In my twenties, I moved to Columbus, Ohio to integrate myself into the Latino community in the interest of learning the Spanish language. Afterwards, I moved to Philadelphia, Pennsylvania, where I remained for over a decade. I still consider Philadelphia my adopted hometown.
After the crisis which led to my discovery of Borderline Personality Disorder, I left Philly and spent several years near Boston. It was here that I fell in love with baseball, and particularly Fenway Ballpark and the Red Sox. Of course, I also love the Philadelphia Phillies.
I have experience in both blue-collar and white-collar professions. I worked for years as a builder, and also very extensively with stone. During the years of my manual labor, I was hard at work mastering the Spanish language, which became an all-consuming passion for me. Eventually, I became a professional Spanish interpreter in the medical field. I take much pleasure and pride in my experience as an interpreter, and I consider the development of the required skills a fine art. I've had the privilege of being on medical staff for multiple renowned hospitals in Philadelphia, Rhode Island, and Massachusetts. My professional experience has placed me in the middle of every sort of high-pressure medical situation that one can imagine.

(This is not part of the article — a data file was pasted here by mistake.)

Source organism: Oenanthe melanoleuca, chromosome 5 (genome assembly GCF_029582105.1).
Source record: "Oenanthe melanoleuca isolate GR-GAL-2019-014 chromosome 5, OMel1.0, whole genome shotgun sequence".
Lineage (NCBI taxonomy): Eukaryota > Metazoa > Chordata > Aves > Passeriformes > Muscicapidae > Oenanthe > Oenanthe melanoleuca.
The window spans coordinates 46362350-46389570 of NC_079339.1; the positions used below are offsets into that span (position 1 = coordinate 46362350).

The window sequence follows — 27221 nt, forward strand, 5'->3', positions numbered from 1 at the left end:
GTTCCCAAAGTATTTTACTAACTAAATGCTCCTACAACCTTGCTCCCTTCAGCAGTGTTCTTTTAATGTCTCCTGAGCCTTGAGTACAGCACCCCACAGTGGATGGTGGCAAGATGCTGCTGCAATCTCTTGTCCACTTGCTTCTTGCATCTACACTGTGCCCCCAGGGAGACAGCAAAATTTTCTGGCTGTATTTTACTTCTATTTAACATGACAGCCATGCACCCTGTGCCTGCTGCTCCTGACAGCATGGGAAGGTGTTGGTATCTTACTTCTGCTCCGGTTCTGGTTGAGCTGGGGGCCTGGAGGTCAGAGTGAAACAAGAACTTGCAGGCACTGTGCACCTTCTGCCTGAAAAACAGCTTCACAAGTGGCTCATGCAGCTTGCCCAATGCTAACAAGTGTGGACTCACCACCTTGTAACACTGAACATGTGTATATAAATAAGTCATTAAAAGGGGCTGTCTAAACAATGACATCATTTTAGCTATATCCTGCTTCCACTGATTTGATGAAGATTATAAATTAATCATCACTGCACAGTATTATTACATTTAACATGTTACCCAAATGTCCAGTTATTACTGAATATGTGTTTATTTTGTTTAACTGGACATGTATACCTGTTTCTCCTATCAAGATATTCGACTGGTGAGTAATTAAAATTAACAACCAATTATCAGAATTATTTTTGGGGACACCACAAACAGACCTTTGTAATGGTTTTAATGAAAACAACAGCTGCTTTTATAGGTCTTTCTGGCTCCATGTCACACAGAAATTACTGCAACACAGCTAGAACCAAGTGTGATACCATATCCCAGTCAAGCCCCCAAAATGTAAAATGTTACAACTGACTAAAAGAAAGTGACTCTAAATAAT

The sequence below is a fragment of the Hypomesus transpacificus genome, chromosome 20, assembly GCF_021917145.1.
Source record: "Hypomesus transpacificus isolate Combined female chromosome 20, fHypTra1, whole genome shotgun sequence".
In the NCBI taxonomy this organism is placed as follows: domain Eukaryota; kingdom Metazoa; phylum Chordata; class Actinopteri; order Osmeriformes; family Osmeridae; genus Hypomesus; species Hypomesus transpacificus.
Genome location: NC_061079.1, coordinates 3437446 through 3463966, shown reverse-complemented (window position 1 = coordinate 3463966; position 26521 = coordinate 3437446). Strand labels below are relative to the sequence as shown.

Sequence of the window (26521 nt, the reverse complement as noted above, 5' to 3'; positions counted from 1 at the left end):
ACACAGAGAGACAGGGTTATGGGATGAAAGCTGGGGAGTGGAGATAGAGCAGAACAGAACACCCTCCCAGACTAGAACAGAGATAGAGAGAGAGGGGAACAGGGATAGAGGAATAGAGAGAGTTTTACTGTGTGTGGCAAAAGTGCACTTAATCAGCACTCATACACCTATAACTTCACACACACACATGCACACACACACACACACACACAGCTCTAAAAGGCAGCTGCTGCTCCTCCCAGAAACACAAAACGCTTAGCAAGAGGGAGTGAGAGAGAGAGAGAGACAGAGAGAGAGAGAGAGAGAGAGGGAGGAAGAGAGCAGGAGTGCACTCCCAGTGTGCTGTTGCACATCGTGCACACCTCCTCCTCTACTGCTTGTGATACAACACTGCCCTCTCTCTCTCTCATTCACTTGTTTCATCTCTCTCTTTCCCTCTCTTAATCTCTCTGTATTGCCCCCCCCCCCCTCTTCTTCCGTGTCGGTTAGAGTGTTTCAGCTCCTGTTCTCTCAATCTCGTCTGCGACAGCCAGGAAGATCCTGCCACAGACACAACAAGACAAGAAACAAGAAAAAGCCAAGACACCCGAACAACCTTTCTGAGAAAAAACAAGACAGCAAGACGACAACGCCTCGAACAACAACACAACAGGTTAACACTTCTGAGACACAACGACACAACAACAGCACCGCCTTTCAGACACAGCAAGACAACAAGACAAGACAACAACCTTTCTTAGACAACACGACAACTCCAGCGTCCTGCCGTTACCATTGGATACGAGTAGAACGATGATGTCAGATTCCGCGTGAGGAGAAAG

Few people know that at one point, I had very serious intentions to become a pilot. I studied aviation intently for a year and invested heavily into my preparation. There are several reasons why I ultimately gave up this pursuit. Regardless, I continue to love aviation and I still study it for pleasure today.
My Experience with
Borderline Personality Disorder
At the age of 35, while married and living in Philadelphia, the accumulative effects from a lifetime of trying to cope with symptoms of unidentified Borderline Personality Disorder reached an unsustainable level, and I suffered a crisis. I behaved in some really regretful ways during this period of time that ultimately led to the loss of everything: My wife, my home, my friends, most of my material possessions. Though not directly related to the emotional crisis itself, I also lost my job during this same period of time.
Although I loved my wife, I had been carrying on a long-term affair with a woman from work, and I developed very strong feelings for her; a convoluted situation thanks to the disorder I had yet to discover I was living with. The mistress, who discovered she was pregnant with our child, miscarried. In her pain, due to many of my decisions and behaviors, she left and cut off all contact.